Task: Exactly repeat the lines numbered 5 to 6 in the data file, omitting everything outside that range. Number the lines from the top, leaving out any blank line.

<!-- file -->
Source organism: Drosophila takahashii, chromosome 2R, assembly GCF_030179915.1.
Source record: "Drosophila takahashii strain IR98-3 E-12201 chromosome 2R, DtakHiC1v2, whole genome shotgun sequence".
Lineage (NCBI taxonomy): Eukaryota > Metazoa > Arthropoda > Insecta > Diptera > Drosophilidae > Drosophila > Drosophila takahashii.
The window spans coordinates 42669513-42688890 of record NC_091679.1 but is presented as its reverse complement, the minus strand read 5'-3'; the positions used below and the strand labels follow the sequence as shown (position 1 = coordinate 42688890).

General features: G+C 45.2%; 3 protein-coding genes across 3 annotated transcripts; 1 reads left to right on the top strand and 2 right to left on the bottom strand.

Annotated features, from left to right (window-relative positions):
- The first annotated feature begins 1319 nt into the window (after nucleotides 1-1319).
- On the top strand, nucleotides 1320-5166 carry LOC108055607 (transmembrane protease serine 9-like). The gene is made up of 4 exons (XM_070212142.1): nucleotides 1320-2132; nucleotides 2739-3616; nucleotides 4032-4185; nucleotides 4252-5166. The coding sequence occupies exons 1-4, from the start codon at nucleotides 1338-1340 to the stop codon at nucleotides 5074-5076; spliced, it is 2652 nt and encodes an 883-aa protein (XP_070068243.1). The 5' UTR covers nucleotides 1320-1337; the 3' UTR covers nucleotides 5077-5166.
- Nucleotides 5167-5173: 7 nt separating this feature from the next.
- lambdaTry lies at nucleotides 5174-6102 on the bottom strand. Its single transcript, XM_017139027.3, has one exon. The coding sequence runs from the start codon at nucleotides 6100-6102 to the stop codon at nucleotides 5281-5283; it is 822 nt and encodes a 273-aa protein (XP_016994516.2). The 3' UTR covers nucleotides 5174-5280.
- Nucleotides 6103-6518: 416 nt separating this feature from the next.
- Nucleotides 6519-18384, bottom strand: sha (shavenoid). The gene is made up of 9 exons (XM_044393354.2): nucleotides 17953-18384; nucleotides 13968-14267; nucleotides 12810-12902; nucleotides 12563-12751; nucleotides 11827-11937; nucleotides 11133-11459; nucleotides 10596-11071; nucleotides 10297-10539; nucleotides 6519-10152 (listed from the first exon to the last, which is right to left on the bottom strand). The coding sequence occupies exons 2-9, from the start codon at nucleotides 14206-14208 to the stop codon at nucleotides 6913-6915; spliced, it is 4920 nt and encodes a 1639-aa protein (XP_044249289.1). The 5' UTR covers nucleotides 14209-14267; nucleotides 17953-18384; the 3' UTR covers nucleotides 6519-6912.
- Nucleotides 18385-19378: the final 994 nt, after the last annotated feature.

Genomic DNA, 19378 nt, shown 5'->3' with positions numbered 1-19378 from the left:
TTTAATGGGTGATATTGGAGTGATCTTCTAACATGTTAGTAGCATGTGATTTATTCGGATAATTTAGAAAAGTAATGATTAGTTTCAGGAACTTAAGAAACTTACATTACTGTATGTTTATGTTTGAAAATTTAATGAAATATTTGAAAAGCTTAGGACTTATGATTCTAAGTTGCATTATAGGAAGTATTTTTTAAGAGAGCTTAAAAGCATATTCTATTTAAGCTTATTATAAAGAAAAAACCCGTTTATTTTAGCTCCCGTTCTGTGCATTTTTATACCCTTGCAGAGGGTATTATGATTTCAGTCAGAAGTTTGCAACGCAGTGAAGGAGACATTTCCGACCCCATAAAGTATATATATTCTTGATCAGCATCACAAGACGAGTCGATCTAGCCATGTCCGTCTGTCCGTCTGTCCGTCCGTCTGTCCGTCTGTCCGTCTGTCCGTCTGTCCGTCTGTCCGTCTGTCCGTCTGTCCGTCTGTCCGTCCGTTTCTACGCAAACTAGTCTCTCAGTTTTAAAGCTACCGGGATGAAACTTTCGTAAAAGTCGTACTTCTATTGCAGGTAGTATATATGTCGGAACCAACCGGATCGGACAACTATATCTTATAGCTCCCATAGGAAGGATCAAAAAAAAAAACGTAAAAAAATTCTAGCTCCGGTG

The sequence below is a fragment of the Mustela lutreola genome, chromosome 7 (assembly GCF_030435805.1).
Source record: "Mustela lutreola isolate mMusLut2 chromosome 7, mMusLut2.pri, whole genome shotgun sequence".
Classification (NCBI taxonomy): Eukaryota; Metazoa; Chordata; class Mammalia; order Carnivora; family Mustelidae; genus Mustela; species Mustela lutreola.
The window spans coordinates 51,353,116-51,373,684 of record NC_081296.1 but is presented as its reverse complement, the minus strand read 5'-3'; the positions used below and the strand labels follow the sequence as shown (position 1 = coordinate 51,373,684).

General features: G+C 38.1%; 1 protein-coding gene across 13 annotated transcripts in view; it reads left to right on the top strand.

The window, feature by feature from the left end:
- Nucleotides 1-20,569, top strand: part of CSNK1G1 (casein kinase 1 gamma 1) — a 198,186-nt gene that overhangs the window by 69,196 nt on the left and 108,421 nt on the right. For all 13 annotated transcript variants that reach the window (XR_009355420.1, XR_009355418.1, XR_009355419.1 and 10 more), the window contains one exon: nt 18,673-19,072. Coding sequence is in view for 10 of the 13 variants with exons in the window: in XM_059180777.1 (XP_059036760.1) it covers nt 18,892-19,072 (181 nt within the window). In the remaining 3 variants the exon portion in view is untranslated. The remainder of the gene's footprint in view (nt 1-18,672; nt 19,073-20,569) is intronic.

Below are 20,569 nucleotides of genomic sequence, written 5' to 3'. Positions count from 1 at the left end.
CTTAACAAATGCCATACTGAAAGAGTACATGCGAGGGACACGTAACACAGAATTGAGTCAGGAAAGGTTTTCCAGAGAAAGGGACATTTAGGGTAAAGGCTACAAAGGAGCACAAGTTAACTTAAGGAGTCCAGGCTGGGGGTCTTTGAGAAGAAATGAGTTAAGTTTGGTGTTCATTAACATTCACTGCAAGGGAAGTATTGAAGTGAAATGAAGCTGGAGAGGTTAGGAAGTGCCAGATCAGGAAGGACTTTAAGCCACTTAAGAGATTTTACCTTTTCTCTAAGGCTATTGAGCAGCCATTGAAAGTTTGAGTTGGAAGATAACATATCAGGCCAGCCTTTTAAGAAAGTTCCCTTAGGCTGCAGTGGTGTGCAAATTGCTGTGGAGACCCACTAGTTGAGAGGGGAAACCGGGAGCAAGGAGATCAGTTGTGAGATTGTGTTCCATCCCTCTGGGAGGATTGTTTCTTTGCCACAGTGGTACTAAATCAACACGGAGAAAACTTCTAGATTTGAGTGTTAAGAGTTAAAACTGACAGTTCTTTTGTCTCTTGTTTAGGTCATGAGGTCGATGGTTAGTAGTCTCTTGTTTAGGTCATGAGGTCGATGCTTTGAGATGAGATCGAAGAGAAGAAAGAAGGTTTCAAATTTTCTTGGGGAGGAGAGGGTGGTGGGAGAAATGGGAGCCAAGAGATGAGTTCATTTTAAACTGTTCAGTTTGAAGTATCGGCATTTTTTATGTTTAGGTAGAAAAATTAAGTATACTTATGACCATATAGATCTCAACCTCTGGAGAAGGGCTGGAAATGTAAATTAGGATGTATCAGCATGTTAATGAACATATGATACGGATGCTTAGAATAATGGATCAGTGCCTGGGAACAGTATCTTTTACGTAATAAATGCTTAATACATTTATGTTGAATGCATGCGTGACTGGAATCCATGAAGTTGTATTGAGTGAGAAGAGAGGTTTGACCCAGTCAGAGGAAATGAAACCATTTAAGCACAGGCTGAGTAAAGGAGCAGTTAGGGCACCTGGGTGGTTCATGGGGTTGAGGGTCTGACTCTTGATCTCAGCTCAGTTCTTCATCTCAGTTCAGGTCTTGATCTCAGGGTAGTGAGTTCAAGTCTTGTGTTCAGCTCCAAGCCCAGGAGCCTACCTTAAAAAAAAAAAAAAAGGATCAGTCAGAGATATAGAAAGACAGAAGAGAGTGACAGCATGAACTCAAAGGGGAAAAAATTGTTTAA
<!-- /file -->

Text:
General features: G+C 45.2%; 3 protein-coding genes across 3 annotated transcripts; 1 reads left to right on the top strand and 2 right to left on the bottom strand.

Annotated features, from left to right (window-relative positions):